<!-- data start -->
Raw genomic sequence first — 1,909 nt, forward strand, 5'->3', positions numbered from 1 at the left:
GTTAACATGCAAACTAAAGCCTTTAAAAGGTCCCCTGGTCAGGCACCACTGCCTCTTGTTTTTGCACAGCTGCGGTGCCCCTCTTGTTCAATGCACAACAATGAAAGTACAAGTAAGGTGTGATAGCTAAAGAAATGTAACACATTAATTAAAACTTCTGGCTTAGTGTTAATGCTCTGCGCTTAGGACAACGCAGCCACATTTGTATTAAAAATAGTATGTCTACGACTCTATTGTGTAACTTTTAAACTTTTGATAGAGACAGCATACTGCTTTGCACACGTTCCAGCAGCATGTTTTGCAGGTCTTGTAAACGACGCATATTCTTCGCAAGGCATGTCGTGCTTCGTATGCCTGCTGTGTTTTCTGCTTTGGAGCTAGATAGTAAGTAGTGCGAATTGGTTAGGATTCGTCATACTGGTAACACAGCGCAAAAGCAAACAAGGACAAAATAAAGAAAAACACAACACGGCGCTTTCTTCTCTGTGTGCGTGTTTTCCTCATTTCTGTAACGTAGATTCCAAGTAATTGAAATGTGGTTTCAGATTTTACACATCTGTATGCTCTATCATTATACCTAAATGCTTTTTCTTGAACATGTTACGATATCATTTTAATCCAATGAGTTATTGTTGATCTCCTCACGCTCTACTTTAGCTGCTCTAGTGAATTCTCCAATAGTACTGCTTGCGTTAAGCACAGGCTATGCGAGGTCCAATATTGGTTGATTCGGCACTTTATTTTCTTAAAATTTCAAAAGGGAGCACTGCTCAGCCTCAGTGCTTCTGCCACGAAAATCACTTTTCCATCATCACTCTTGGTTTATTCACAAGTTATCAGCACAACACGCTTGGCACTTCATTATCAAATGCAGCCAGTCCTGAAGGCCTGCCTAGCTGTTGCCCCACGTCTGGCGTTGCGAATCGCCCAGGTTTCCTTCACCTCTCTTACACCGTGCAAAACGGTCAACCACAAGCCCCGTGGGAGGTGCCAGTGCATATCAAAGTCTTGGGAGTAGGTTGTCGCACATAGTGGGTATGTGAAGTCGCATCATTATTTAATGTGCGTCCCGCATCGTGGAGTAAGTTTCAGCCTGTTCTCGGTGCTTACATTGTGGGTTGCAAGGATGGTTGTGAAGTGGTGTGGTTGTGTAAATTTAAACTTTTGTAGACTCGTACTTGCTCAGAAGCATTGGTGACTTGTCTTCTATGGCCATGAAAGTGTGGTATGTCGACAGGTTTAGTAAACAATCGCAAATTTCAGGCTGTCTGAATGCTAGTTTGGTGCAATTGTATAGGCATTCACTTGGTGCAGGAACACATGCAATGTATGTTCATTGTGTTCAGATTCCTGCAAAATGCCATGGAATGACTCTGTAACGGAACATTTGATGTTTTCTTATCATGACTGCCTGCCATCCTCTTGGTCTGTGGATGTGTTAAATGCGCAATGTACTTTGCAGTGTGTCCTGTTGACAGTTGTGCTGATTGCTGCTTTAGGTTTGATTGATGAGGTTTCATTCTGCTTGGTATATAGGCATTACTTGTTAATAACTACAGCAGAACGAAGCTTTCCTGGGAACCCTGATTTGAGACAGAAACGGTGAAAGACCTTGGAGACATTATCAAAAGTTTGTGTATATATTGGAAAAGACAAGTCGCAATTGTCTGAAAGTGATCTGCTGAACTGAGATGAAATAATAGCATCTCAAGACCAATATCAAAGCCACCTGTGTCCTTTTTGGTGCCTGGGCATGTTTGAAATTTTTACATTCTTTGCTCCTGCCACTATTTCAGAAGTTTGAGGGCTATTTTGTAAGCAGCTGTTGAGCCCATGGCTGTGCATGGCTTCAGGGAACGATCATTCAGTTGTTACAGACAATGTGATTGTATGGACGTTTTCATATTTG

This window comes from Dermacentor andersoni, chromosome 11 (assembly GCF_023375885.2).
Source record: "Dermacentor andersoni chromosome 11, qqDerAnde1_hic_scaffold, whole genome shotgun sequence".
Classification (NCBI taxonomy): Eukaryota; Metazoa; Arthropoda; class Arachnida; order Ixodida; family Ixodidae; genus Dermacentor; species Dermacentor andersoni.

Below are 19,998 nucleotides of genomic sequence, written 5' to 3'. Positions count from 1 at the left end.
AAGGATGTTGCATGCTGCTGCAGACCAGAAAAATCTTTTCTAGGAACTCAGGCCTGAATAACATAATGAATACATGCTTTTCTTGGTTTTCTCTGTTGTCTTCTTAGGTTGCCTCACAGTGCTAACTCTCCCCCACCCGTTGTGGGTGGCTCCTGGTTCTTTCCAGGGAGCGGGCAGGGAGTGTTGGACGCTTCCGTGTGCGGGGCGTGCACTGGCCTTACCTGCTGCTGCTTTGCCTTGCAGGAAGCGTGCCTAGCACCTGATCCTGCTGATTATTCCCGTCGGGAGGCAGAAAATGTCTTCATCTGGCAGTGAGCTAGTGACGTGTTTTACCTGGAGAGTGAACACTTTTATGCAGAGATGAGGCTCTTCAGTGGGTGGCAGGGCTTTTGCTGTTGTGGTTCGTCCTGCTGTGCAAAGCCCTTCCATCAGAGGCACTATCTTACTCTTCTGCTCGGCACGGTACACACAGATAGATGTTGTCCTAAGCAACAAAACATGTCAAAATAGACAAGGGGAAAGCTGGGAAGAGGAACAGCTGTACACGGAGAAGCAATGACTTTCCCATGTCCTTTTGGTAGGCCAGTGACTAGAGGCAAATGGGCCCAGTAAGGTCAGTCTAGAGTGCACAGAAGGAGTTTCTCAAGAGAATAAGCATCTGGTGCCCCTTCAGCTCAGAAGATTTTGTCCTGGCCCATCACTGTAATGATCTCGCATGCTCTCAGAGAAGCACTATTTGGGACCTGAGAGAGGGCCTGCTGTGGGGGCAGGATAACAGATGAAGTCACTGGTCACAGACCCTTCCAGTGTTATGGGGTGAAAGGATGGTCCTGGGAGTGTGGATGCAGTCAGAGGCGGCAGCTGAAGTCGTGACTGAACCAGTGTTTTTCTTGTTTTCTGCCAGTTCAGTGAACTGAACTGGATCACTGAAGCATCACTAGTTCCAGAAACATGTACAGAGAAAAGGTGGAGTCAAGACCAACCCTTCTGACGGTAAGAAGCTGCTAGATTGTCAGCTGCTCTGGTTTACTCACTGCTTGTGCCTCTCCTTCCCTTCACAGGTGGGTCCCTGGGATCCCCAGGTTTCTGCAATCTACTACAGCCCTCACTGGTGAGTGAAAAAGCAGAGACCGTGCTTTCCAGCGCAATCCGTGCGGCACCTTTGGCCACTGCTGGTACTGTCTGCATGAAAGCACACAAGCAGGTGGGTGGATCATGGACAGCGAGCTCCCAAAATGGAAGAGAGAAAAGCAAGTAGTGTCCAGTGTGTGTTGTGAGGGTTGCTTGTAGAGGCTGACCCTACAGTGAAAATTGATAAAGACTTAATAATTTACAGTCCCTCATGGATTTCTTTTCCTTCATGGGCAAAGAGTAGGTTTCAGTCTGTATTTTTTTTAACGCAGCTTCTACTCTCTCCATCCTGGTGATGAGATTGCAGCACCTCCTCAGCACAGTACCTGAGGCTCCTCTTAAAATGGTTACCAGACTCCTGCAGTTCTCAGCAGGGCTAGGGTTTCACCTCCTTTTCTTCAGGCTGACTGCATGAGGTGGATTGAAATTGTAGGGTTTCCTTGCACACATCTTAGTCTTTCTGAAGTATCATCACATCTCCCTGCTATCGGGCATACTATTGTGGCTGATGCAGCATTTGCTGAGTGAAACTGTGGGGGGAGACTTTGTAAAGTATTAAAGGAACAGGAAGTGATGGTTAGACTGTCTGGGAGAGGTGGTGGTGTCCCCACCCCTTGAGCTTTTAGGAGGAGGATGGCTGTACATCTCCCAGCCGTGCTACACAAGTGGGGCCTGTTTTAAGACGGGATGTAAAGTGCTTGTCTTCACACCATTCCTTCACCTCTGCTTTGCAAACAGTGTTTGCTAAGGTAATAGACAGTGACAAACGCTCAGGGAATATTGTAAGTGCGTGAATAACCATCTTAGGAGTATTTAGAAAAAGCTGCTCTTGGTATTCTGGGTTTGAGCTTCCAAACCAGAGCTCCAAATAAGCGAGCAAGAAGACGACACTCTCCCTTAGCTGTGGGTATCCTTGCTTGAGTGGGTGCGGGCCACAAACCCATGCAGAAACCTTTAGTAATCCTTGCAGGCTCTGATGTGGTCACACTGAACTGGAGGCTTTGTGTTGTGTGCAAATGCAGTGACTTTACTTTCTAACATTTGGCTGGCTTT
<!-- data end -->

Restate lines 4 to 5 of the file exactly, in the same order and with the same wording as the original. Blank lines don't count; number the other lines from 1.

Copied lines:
Source record: "Dermacentor andersoni chromosome 11, qqDerAnde1_hic_scaffold, whole genome shotgun sequence".
Classification (NCBI taxonomy): Eukaryota; Metazoa; Arthropoda; class Arachnida; order Ixodida; family Ixodidae; genus Dermacentor; species Dermacentor andersoni.